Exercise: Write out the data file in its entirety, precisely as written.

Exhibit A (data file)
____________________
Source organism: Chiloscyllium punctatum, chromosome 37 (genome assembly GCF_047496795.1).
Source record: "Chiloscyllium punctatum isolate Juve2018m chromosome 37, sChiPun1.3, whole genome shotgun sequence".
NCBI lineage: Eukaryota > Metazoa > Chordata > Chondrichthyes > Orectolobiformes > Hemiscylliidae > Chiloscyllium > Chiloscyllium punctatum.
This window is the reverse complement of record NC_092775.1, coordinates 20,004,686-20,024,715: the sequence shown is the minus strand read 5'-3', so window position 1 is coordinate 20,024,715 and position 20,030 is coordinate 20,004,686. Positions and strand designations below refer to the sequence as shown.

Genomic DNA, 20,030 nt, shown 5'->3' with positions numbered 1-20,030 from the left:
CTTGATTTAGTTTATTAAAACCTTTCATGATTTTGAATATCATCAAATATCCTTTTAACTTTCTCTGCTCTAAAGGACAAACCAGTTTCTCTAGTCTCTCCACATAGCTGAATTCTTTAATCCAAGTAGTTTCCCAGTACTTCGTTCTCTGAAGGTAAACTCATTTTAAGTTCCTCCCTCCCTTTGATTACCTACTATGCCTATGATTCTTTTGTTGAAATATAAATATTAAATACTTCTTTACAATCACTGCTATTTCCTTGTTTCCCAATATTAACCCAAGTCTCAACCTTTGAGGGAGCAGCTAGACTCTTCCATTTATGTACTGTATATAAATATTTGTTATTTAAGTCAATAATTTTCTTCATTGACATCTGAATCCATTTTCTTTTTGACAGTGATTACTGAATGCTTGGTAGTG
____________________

Source organism: Chiloscyllium punctatum, chromosome 37 (genome assembly GCF_047496795.1).
Source record: "Chiloscyllium punctatum isolate Juve2018m chromosome 37, sChiPun1.3, whole genome shotgun sequence".
NCBI lineage: Eukaryota > Metazoa > Chordata > Chondrichthyes > Orectolobiformes > Hemiscylliidae > Chiloscyllium > Chiloscyllium punctatum.
This window is the reverse complement of record NC_092775.1, coordinates 20,004,686-20,024,715: the sequence shown is the minus strand read 5'-3', so window position 1 is coordinate 20,024,715 and position 20,030 is coordinate 20,004,686. Positions and strand designations below refer to the sequence as shown.

Genomic DNA, 20,030 nt, shown 5'->3' with positions numbered 1-20,030 from the left:
CTTGATTTAGTTTATTAAAACCTTTCATGATTTTGAATATCATCAAATATCCTTTTAACTTTCTCTGCTCTAAAGGACAAACCAGTTTCTCTAGTCTCTCCACATAGCTGAATTCTTTAATCCAAGTAGTTTCCCAGTACTTCGTTCTCTGAAGGTAAACTCATTTTAAGTTCCTCCCTCCCTTTGATTACCTACTATGCCTATGATTCTTTTGTTGAAATATAAATATTAAATACTTCTTTACAATCACTGCTATTTCCTTGTTTCCCAATATTAACCCAAGTCTCAACCTTTGAGGGAGCAGCTAGACTCTTCCATTTATGTACTGTATATAAATATTTGTTATTTAAGTCAATAATTTTCTTCATTGACATCTGAATCCATTTTCTTTTTGACAGTGATTACTGAATGCTTGGTAGTG